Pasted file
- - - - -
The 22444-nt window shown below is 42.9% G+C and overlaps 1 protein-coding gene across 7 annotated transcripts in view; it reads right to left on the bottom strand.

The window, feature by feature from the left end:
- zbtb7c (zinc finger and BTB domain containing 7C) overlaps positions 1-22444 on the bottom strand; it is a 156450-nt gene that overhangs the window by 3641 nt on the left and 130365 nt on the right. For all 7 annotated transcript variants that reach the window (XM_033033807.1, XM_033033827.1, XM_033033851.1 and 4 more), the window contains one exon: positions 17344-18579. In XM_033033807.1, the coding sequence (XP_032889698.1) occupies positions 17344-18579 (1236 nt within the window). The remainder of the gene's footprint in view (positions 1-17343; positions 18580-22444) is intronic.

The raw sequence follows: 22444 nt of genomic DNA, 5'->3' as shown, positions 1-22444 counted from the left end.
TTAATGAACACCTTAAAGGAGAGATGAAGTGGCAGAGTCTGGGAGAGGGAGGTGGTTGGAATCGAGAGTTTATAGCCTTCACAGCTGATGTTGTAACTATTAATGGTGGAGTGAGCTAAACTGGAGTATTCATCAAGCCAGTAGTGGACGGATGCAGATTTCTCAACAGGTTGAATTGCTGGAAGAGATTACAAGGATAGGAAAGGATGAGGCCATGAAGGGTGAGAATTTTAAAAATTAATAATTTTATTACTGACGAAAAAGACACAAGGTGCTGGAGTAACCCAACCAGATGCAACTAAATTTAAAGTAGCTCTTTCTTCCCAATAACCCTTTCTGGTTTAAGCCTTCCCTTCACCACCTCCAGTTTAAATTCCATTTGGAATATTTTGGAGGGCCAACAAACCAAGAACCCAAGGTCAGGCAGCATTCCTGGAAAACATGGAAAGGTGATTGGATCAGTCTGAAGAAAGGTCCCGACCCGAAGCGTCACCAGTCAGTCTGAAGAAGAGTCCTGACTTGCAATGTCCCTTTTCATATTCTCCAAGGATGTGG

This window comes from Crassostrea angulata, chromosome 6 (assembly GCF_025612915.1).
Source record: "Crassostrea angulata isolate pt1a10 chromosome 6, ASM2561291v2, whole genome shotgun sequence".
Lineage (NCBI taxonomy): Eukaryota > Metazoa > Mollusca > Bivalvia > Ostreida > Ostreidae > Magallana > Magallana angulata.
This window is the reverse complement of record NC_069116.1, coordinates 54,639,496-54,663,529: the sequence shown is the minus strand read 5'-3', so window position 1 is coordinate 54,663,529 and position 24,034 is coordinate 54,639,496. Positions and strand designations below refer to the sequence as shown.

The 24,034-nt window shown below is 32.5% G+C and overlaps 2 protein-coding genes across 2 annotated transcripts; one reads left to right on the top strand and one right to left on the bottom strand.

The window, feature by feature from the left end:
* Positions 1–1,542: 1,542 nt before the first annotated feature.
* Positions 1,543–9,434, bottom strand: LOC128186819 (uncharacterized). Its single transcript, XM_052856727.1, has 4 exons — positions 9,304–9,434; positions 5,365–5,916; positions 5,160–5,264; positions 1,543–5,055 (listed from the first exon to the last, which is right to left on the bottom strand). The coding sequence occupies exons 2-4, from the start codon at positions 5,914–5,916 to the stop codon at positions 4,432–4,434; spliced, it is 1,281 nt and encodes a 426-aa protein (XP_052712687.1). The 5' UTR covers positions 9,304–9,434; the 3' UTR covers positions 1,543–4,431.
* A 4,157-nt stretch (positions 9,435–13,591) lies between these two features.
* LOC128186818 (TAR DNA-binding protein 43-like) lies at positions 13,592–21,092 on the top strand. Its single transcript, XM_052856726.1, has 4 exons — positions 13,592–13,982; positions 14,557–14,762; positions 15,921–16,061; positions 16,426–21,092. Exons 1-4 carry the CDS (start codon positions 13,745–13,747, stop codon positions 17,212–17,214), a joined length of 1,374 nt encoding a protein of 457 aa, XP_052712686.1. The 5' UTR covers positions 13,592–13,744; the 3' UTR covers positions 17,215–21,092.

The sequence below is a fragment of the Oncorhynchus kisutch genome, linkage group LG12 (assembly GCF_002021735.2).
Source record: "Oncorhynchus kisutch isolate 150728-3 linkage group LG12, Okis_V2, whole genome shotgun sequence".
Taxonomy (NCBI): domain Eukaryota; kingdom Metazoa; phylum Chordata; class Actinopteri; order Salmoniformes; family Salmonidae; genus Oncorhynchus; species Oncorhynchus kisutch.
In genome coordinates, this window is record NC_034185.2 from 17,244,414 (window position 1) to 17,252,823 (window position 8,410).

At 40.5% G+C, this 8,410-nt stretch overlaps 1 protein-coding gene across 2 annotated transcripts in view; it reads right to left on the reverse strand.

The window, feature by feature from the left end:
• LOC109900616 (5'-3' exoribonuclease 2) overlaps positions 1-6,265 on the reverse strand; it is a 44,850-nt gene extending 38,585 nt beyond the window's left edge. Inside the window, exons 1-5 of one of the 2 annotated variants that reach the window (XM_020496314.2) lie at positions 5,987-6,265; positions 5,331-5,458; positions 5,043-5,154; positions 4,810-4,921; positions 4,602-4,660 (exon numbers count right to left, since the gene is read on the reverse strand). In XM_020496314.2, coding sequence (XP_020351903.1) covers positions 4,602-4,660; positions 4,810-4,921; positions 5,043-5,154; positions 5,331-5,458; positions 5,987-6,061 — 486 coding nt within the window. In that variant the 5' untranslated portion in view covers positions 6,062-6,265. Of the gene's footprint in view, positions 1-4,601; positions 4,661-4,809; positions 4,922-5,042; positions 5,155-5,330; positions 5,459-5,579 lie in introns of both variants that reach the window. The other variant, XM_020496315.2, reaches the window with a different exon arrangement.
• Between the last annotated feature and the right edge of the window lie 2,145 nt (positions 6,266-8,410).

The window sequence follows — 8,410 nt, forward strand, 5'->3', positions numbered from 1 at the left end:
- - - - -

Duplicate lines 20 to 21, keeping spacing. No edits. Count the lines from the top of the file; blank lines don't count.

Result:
At 40.5% G+C, this 8,410-nt stretch overlaps 1 protein-coding gene across 2 annotated transcripts in view; it reads right to left on the reverse strand.

The window, feature by feature from the left end: